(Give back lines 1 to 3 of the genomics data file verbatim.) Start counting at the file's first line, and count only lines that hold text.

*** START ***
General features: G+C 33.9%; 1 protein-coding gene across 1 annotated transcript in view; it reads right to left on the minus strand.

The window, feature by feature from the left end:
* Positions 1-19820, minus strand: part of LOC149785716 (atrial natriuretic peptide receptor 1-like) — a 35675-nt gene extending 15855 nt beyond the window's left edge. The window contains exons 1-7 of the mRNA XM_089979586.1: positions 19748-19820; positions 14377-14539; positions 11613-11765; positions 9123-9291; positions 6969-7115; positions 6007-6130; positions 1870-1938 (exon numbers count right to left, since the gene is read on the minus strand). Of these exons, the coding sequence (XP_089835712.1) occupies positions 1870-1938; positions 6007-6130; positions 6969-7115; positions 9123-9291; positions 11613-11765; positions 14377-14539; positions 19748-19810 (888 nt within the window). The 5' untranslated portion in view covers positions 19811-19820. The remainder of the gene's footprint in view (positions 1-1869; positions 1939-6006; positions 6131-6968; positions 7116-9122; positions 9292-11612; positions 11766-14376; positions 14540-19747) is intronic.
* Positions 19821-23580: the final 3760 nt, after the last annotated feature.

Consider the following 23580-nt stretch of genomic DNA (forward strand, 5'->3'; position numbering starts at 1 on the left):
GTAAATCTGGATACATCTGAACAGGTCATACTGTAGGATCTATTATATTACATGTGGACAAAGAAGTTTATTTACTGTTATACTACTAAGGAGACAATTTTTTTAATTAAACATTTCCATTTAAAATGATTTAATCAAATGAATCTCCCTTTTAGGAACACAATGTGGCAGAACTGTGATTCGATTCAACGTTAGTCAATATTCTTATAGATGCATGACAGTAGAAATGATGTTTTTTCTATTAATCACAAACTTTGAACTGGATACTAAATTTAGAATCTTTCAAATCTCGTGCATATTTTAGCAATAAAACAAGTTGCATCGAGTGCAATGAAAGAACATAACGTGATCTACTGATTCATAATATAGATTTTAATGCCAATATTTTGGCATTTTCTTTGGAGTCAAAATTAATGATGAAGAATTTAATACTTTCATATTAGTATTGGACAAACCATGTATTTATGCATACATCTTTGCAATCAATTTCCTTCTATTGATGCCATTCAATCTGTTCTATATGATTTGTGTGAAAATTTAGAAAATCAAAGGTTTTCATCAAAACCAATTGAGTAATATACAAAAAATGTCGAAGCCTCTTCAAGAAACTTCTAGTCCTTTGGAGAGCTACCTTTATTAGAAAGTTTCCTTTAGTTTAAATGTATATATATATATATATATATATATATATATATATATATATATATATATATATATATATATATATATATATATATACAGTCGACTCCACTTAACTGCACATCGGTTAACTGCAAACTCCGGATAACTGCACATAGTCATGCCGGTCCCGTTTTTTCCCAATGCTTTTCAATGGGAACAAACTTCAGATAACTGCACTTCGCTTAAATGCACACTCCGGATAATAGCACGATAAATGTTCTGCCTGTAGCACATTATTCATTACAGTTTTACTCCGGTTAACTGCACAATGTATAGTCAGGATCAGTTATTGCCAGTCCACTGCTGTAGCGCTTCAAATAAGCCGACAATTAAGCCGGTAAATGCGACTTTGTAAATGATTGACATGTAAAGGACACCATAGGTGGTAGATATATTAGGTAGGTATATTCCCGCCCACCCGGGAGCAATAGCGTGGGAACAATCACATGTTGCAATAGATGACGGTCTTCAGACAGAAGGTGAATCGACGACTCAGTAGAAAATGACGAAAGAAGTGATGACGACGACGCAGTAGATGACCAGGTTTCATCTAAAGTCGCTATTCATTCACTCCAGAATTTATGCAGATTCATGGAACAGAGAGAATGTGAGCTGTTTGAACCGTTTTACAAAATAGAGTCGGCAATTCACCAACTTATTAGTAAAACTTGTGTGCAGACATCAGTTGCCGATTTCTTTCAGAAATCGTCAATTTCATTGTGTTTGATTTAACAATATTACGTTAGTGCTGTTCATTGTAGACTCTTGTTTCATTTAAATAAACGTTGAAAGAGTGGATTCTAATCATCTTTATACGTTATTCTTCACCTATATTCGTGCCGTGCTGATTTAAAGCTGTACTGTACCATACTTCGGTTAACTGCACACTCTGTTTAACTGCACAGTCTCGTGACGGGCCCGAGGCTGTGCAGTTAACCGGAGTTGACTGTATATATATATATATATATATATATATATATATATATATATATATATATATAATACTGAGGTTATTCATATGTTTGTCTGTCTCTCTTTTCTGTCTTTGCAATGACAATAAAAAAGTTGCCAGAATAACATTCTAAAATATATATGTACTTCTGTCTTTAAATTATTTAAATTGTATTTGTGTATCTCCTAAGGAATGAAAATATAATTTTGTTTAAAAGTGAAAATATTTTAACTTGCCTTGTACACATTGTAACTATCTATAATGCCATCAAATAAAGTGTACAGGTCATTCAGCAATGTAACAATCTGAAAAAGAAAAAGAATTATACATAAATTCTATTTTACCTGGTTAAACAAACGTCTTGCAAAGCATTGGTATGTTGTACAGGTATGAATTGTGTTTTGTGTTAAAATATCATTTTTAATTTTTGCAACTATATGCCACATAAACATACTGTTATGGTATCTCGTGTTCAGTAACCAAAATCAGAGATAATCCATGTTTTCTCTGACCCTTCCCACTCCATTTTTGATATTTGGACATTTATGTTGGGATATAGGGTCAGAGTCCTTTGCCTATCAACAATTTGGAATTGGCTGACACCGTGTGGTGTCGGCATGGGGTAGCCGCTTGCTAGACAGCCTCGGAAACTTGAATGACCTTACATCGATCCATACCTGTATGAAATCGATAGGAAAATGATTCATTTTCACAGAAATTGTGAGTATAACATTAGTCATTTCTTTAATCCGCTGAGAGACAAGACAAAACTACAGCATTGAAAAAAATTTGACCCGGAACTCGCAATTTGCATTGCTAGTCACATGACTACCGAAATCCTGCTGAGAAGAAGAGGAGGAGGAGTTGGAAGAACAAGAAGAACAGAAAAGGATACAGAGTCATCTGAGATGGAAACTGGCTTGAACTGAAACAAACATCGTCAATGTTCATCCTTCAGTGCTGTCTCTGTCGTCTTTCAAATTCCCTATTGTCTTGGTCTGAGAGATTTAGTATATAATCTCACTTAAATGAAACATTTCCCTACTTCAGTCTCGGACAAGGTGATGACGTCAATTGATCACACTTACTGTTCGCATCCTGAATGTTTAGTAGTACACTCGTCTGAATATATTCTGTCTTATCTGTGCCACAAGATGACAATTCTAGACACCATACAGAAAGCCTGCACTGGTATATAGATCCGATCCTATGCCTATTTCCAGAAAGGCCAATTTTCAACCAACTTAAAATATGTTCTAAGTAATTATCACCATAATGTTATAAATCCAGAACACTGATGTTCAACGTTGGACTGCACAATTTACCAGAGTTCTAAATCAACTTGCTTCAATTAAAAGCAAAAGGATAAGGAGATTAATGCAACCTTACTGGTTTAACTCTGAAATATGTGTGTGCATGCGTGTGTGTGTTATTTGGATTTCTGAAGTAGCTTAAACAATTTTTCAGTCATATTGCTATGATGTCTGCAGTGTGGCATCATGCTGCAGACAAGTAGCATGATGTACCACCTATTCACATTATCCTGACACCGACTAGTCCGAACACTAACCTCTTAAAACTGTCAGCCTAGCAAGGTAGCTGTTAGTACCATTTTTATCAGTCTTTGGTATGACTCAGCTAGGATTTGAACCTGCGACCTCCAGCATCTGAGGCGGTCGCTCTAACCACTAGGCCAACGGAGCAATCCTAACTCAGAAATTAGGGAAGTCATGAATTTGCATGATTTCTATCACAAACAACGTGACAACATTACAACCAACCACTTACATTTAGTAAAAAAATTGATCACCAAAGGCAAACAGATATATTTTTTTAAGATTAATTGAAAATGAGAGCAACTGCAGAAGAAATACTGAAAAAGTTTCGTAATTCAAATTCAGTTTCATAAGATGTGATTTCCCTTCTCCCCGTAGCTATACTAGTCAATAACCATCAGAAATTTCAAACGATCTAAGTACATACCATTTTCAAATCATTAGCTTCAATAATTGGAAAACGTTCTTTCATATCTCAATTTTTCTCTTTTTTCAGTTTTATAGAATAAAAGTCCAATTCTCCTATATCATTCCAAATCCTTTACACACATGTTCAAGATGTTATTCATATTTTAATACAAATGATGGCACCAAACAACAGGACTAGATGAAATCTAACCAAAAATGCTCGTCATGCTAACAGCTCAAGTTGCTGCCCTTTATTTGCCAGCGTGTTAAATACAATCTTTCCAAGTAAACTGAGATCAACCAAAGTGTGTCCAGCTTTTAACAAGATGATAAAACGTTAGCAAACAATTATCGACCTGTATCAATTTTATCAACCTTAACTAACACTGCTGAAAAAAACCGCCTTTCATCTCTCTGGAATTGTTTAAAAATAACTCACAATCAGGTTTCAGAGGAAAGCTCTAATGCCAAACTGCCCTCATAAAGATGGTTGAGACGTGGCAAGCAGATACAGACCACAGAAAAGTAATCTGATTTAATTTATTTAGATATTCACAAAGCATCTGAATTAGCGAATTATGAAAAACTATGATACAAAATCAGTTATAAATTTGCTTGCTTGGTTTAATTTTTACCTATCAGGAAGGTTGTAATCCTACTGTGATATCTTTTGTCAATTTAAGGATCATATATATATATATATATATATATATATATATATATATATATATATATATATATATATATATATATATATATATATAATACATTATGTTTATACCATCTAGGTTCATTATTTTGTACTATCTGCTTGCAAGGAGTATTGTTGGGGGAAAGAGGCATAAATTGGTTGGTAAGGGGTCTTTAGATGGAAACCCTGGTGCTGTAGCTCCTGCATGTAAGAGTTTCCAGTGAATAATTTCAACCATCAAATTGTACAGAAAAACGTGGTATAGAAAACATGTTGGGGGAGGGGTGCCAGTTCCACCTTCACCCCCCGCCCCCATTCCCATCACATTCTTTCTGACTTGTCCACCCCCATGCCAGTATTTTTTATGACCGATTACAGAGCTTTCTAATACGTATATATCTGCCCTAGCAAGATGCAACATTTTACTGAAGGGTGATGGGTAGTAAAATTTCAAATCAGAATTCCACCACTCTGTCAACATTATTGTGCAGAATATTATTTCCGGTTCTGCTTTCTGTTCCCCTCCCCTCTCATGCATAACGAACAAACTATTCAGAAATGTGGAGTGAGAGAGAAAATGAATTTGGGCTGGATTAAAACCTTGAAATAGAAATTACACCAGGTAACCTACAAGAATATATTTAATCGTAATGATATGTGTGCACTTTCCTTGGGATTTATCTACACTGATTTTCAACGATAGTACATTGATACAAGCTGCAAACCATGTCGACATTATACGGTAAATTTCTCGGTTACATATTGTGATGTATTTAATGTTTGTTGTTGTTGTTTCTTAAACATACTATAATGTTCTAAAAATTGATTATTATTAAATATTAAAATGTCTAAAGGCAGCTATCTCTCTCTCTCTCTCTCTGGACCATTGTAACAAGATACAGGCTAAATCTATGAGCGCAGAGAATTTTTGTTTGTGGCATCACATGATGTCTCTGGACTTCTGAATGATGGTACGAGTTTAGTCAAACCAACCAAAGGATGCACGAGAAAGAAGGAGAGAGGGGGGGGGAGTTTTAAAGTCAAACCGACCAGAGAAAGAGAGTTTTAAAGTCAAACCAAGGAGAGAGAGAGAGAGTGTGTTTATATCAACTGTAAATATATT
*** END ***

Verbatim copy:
General features: G+C 33.9%; 1 protein-coding gene across 1 annotated transcript in view; it reads right to left on the minus strand.

The window, feature by feature from the left end:
* Positions 1-19820, minus strand: part of LOC149785716 (atrial natriuretic peptide receptor 1-like) — a 35675-nt gene extending 15855 nt beyond the window's left edge. The window contains exons 1-7 of the mRNA XM_089979586.1: positions 19748-19820; positions 14377-14539; positions 11613-11765; positions 9123-9291; positions 6969-7115; positions 6007-6130; positions 1870-1938 (exon numbers count right to left, since the gene is read on the minus strand). Of these exons, the coding sequence (XP_089835712.1) occupies positions 1870-1938; positions 6007-6130; positions 6969-7115; positions 9123-9291; positions 11613-11765; positions 14377-14539; positions 19748-19810 (888 nt within the window). The 5' untranslated portion in view covers positions 19811-19820. The remainder of the gene's footprint in view (positions 1-1869; positions 1939-6006; positions 6131-6968; positions 7116-9122; positions 9292-11612; positions 11766-14376; positions 14540-19747) is intronic.